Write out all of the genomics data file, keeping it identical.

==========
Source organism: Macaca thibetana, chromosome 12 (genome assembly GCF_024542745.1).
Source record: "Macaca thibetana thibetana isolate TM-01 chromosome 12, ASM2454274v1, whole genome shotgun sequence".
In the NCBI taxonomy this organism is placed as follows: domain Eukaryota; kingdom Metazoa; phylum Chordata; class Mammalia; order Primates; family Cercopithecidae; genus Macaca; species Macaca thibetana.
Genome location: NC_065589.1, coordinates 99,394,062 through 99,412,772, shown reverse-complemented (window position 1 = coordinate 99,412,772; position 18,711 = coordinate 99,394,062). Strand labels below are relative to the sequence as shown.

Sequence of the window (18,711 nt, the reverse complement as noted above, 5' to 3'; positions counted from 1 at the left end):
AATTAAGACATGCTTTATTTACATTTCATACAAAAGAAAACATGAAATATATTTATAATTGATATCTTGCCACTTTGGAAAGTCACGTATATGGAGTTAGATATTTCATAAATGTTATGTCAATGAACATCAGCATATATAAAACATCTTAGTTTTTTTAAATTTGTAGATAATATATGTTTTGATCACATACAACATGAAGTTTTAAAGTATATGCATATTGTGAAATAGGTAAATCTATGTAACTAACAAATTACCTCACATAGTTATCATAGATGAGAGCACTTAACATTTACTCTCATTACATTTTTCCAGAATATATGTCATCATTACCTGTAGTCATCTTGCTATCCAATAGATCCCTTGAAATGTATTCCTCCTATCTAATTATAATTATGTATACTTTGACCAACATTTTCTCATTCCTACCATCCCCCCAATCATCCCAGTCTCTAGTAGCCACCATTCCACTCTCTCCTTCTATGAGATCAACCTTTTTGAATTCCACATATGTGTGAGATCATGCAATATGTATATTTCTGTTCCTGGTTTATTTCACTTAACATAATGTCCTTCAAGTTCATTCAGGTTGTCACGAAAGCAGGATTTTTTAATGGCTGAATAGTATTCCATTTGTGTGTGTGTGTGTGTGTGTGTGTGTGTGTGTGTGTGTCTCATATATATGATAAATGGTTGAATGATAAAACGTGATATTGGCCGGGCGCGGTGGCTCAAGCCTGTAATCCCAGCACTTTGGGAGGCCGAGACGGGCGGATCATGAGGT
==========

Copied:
Source organism: Macaca thibetana, chromosome 12 (genome assembly GCF_024542745.1).
Source record: "Macaca thibetana thibetana isolate TM-01 chromosome 12, ASM2454274v1, whole genome shotgun sequence".
In the NCBI taxonomy this organism is placed as follows: domain Eukaryota; kingdom Metazoa; phylum Chordata; class Mammalia; order Primates; family Cercopithecidae; genus Macaca; species Macaca thibetana.
Genome location: NC_065589.1, coordinates 99,394,062 through 99,412,772, shown reverse-complemented (window position 1 = coordinate 99,412,772; position 18,711 = coordinate 99,394,062). Strand labels below are relative to the sequence as shown.

Sequence of the window (18,711 nt, the reverse complement as noted above, 5' to 3'; positions counted from 1 at the left end):
AATTAAGACATGCTTTATTTACATTTCATACAAAAGAAAACATGAAATATATTTATAATTGATATCTTGCCACTTTGGAAAGTCACGTATATGGAGTTAGATATTTCATAAATGTTATGTCAATGAACATCAGCATATATAAAACATCTTAGTTTTTTTAAATTTGTAGATAATATATGTTTTGATCACATACAACATGAAGTTTTAAAGTATATGCATATTGTGAAATAGGTAAATCTATGTAACTAACAAATTACCTCACATAGTTATCATAGATGAGAGCACTTAACATTTACTCTCATTACATTTTTCCAGAATATATGTCATCATTACCTGTAGTCATCTTGCTATCCAATAGATCCCTTGAAATGTATTCCTCCTATCTAATTATAATTATGTATACTTTGACCAACATTTTCTCATTCCTACCATCCCCCCAATCATCCCAGTCTCTAGTAGCCACCATTCCACTCTCTCCTTCTATGAGATCAACCTTTTTGAATTCCACATATGTGTGAGATCATGCAATATGTATATTTCTGTTCCTGGTTTATTTCACTTAACATAATGTCCTTCAAGTTCATTCAGGTTGTCACGAAAGCAGGATTTTTTAATGGCTGAATAGTATTCCATTTGTGTGTGTGTGTGTGTGTGTGTGTGTGTGTGTGTGTGTCTCATATATATGATAAATGGTTGAATGATAAAACGTGATATTGGCCGGGCGCGGTGGCTCAAGCCTGTAATCCCAGCACTTTGGGAGGCCGAGACGGGCGGATCATGAGGT